Tiananmen Square: Two Decades Later

In China, Commentary, Foreign Affairs, History, human rights on June 4, 2009 by Editor Z

Today is the twentieth anniversary of the protests in Tiananmen Square that caught the eyes of the world, as Chinese students and protesters rose up to demand freedoms from the Communist government. The Chinese government still denies the extent of the repression and brutality that took place despite the images broadcast around the world. Now the government is blocking off the site where the protests that shook China occurred to prevent any demonstrations,activists have been harassed, and Internet social networking sites, video sites, and some blogs have been blocked for so-called ” technical maintenance”. The government still shys from taking any official public accounting of what unfolded in June of 1989.

Well in the past twenty years, while the Chinese have made tremendous strides towards economic development and a more capitalistic (some would say laizze Faire in terms of deregulation) Free Market economy; freedoms of speech, expression, political rights, religious worship, and a government that heeds the rule of law and will of its governed still fall short. Some things I guess, just never seem to change. Furthermore this is Proof that capitalistic Free Market capitalistic economies and democracies aren’t necessarily one in the same.

New York Times:

BEIJING — China blanketed Tiananmen Square with police officers Thursday, determined to prevent any commemoration of the 20th anniversary of a military crackdown on pro-democracy protesters that left hundreds dead.

Visitors to the sprawling plaza in central Beijing were stopped at checkpoints and searched, and foreign television crews and photographers were firmly turned away. Uniformed and plainclothes officers, easily identifiable by their similar shirts, seemingly outnumbered tourists.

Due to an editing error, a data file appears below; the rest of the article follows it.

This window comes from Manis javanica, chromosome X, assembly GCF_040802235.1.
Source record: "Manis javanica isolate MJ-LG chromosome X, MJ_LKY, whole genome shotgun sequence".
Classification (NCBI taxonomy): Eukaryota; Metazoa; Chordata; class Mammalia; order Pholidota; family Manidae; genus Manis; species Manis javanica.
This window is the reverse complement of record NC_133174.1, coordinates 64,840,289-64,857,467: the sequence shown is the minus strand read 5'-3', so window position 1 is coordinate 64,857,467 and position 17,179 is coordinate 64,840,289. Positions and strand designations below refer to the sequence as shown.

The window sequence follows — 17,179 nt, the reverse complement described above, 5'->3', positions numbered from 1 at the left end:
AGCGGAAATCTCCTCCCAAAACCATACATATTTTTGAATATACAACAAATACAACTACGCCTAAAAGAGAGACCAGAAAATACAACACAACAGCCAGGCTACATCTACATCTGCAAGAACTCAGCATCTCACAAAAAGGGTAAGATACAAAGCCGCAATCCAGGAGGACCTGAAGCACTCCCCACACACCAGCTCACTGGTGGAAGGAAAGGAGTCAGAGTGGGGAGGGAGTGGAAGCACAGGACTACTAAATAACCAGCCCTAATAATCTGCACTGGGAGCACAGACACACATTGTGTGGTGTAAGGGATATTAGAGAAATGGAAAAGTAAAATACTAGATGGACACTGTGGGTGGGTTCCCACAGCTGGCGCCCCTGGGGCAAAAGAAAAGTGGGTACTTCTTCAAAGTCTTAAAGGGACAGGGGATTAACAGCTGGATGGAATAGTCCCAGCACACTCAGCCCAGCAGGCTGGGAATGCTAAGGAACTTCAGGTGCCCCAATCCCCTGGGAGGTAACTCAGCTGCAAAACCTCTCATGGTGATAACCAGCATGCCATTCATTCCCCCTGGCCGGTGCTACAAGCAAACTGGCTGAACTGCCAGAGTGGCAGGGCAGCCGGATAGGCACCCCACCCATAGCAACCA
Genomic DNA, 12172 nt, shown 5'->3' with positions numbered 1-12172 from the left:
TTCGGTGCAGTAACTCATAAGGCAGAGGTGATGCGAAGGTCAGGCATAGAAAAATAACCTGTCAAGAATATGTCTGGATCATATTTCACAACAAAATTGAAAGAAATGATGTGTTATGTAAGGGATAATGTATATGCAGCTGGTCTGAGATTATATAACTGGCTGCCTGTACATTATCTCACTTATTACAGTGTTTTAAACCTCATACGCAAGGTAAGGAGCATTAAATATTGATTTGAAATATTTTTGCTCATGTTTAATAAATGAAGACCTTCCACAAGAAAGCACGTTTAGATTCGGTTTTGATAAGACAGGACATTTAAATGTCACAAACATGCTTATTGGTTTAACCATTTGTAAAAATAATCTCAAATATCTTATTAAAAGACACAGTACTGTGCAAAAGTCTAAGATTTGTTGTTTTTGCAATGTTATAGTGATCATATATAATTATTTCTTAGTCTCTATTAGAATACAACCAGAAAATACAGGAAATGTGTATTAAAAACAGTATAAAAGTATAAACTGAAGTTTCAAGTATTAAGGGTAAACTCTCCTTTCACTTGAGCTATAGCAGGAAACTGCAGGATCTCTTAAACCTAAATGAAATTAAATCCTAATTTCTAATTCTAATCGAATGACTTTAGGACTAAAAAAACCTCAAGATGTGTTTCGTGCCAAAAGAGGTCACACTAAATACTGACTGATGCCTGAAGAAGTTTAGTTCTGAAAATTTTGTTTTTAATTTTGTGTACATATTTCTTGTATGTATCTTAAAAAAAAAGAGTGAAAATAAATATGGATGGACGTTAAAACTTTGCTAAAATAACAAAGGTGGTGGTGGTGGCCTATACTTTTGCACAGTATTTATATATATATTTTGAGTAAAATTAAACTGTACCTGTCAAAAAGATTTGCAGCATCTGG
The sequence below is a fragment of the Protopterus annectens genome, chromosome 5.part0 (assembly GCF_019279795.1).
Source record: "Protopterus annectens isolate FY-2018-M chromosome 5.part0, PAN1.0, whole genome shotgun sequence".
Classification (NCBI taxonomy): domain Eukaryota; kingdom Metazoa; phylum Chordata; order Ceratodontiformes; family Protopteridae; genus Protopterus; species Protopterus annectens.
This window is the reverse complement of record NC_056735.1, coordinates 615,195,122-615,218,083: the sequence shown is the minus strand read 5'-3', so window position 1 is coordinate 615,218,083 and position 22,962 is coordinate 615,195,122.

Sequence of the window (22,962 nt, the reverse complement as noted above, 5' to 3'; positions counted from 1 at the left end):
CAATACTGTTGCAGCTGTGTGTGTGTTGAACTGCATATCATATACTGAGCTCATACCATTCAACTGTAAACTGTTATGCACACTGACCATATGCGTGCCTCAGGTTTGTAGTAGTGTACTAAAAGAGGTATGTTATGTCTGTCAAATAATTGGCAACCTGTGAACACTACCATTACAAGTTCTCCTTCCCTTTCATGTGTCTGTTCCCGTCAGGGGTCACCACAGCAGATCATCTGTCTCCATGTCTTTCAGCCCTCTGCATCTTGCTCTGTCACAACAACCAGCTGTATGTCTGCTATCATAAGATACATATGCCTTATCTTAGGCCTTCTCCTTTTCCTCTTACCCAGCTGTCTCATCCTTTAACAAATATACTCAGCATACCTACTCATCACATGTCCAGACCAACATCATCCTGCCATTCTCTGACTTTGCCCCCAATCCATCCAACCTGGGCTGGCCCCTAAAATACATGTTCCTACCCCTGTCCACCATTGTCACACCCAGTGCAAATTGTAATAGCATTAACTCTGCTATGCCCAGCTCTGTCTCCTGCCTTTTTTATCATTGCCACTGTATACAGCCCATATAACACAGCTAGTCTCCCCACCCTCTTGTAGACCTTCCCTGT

A few pursued television cameramen with opened umbrellas trying to block their shots — a comical dance that was broadcast on CNN and BBC. There was no flicker of protest. Other than the intense police presence and the government’s blockage of some popular Internet services, the scorchingly hot day passed like any other in the capital.

The scene was vastly different in Hong Kong, where throngs gathered at a park here on Thursday evening for an enormous, somber candlelight vigil to mark the 20th anniversary of the Tiananmen Square killings.

The organizers said that 150,000 people joined the vigil, tying the record set by the first anniversary vigil in 1990 and dwarfing every vigil held since then. The police estimated the crowd at 62,800, their largest estimate for any vigil except in 1990, which they put at 80,000.

Regarding the Chinese government, this charade to deny the full extent of such a high profile incident, which so many Chinese citizens took par in, that the whole world witnessed, and is so well documented in terms of television footage and published accounts; seems just as futile as trying to win a wrestling match with the ocean. One can try, but sooner or later the forces you are up against are destined to prevail. The Chinese would be wise to step foreword as Secretary Clinton has said,to give a full accurate accounting that could be a step in ameliorating the divide between the Chinese government and the people.



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